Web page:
Since we're starved for content in the offseason, Anchor of Gold is reliving the basketball seasons of Commodores past. I'll start with the Kevin Stallings era, and I may get to the seasons before that (for which, well, information is sometimes difficult to find on the interwebs), which means we're starting with wait a minute they're done announcing the teams I don't remember seeing Vanderbilt did you see them OH MY GOD THEY LEFT US OUT AND UNLV GOT IN AND THE MOUNTAIN WEST COMMISSIONER IS THE COMMITTEE CHAIR CONSPIRACY ALERT.
Yeah, Kevin Stallings' first season at Vanderbilt was one to remember for all the wrong reasons, but it actually followed a pattern we became all too familiar with over Stallings' tenure.
|Roster and Stats|
|5||Atiba Prater||6'1"||Sr.||G||30||30||32.5||7.4||3.3||6.0||0.1||1.9||0.491||0.250||0.683||2.5||Third Team All-SEC|
|42||Dan Langhi||6'11"||Sr.||F||30||29||34.4||22.1||6.0||0.8||0.3||0.4||0.477||0.403||0.871||5.3||SEC Player of the Year|
|Michael LeBlanc||F||14.7||6.0||2.2||1.0||0.0||0.3||0.7||Dismissed from team|
|Deandre Moore||G||18.8||3.3||1.7||2.7||0.0||0.8||0.8||Transfer/San Diego St.|
|Rick Jones||Fr.||G||Kentucky Mr. Basketball|
|Chuck Moore||Jr.||G||Transfer/Seton Hall; sat out|
Vanderbilt's roster for the 1999-00 season shows a lot of the effects of the tail end of Jan van Breda Kolff's tenure. VBK's last good recruiting class came in 1996, and that's the senior class here -- Dan Langhi, Atiba Prater, and James Strong. You might remember those guys.
The 1997 recruiting class was merely okay. Sam Howard and Anthony Williams were solid supporting players; Greg LaPointe returned a few years later under the assumed name Josh Henderson; and Darius Coulibaly was a 7-foot project who never developed. You could have lived with that recruiting class, I guess, but the next two recruiting classes? Not so much.
The 1998 recruiting class was almost entirely gone by the time the 1999-00 season rolled around: Iiro Tenngren barely made it to semester break in 1998-99 before leaving the team (ultimately ending up at MIddle, where he became a role player), and Deandre Moore left late in the offseason -- as Blue Ribbon's season preview eloquently put it, he "took a free trip to Europe before announcing he was transferring to rejoin van Breda Kolff at Pepperdine." (That last detail turned out to be incorrect; Moore went to a JUCO for a year before resurfacing at San Diego State, where he had an okay career.) Sam Lekwauwa, after redshirting his first year because he was freaking 16 years old, was still with the program but wouldn't be for long; he'd give up basketball entirely to focus on academics after this season, which was kind of a disappointment because he showed some promise in his one season for the Commodores.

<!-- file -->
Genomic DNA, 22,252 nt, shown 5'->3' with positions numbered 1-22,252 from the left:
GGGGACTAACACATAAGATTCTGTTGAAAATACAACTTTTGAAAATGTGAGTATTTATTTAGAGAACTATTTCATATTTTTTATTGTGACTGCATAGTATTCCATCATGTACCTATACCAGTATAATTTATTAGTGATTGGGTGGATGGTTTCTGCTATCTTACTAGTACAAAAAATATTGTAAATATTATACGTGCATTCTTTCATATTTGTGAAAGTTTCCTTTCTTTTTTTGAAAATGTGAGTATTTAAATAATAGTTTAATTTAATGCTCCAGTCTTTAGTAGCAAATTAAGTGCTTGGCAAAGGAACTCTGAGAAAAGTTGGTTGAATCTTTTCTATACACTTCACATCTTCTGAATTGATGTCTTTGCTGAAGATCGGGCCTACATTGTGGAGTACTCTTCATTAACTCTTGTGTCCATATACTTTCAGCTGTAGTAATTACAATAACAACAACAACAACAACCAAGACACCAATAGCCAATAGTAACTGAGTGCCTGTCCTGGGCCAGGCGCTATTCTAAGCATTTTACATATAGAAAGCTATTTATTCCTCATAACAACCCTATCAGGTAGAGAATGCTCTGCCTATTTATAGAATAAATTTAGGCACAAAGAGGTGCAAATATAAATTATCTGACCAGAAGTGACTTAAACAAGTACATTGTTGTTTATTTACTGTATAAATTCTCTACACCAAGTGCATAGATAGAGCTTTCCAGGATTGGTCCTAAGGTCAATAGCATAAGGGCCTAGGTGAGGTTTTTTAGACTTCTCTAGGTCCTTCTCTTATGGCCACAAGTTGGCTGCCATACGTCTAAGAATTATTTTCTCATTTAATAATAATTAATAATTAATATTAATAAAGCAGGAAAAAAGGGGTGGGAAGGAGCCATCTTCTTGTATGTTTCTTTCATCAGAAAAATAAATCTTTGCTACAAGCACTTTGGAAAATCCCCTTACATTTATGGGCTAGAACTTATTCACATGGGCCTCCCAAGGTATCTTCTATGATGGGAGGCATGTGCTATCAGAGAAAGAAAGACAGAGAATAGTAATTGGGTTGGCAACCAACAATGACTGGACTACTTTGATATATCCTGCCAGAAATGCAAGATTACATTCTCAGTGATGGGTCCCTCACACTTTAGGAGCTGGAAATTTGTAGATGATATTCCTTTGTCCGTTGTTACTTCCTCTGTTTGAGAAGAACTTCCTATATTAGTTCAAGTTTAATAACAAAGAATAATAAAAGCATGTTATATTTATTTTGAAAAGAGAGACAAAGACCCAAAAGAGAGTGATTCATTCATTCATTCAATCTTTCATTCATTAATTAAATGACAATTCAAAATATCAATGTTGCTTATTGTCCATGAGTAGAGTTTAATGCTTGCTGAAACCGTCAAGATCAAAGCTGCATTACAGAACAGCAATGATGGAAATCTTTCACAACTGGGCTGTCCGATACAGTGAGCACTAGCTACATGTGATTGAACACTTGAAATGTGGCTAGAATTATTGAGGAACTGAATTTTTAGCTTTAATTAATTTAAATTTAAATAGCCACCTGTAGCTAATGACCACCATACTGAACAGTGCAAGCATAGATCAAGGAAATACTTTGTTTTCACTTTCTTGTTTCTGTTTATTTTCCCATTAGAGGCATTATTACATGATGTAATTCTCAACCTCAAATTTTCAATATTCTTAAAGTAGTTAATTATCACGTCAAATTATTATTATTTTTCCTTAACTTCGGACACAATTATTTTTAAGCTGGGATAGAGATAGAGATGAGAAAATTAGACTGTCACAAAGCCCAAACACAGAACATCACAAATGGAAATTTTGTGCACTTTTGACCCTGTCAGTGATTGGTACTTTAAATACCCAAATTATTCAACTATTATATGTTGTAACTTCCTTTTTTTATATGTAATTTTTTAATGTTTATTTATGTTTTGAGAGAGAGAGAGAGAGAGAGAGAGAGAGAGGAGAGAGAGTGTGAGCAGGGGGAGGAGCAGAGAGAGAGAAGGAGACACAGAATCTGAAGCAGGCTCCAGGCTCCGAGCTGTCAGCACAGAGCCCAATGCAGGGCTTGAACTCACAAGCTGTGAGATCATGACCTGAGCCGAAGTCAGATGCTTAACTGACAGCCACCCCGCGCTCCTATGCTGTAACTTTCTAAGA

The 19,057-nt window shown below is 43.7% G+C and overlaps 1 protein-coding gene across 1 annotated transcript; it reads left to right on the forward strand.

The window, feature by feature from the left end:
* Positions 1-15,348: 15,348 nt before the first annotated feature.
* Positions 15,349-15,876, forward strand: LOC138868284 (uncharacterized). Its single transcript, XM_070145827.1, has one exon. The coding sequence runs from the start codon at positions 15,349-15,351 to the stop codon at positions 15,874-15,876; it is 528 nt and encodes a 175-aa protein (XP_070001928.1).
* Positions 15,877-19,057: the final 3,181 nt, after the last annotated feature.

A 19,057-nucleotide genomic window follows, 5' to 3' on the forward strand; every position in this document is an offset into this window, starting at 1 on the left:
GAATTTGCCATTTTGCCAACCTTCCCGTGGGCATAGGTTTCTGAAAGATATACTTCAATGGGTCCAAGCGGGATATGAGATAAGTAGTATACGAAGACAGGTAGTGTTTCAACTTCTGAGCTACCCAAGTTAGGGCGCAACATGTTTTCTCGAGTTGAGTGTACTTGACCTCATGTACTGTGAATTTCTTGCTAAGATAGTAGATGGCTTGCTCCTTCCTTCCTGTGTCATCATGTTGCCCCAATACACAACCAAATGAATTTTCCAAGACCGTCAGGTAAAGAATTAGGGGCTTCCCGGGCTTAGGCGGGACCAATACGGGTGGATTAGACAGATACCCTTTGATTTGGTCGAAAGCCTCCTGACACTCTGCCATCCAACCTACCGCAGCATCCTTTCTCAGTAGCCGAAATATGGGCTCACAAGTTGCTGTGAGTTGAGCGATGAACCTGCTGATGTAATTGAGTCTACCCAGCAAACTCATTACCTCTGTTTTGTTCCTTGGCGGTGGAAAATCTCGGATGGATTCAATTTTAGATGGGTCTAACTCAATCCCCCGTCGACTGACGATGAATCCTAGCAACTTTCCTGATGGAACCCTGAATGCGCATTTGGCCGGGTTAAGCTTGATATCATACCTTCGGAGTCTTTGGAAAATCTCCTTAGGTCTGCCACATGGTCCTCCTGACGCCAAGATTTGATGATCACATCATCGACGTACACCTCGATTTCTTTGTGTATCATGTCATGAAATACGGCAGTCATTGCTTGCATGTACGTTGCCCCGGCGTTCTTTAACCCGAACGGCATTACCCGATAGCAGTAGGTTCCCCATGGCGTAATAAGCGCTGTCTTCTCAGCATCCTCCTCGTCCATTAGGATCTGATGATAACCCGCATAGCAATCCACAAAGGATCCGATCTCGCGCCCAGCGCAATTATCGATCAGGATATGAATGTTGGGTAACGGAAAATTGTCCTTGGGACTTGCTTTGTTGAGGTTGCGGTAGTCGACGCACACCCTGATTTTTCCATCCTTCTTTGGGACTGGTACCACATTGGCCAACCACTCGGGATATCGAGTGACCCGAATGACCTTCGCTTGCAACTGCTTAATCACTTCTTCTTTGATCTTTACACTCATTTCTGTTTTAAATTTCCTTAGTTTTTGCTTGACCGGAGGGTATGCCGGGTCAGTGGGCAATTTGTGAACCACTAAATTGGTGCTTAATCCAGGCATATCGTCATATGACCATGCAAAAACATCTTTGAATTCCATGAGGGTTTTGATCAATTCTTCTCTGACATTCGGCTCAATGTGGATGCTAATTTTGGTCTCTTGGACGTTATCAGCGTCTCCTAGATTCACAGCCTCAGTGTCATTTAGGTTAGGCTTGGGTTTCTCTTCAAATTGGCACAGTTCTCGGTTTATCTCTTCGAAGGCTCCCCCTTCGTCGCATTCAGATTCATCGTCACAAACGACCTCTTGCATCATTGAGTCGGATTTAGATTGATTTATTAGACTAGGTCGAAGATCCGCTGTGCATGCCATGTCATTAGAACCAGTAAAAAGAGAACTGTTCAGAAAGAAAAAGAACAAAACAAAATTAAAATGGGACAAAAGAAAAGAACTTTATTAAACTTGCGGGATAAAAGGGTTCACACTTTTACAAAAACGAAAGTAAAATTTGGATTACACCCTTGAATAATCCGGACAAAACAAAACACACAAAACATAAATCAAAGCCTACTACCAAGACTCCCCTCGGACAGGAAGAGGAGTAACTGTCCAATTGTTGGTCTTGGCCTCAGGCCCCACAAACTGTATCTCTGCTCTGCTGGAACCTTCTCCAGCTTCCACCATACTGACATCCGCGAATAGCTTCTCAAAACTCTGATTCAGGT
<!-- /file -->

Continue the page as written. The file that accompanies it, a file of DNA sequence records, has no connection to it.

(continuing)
And the 1999 class? As far as I can tell, VBK didn't sign anybody in 1999; perhaps because with Vince Ford being the only senior on the 1998-99 team, there weren't many scholarships available. Rick Jones, the lone freshman signee in the 1999 class, was a Stallings recruit; actually, Stallings had recruited him hard at Illinois State and Jones, after waiting for Tubby Smith to offer him at least an invited walk-on spot (which he didn't) decided to sign with Stallings at Vandy. That sentence should tell you everything you need to know about Jones, who like Lekwauwa would be gone after one season (though for entirely different reasons.) Stallings also brought in Seton Hall transfer Chuck Moore, who would sit out the 1999-00 season.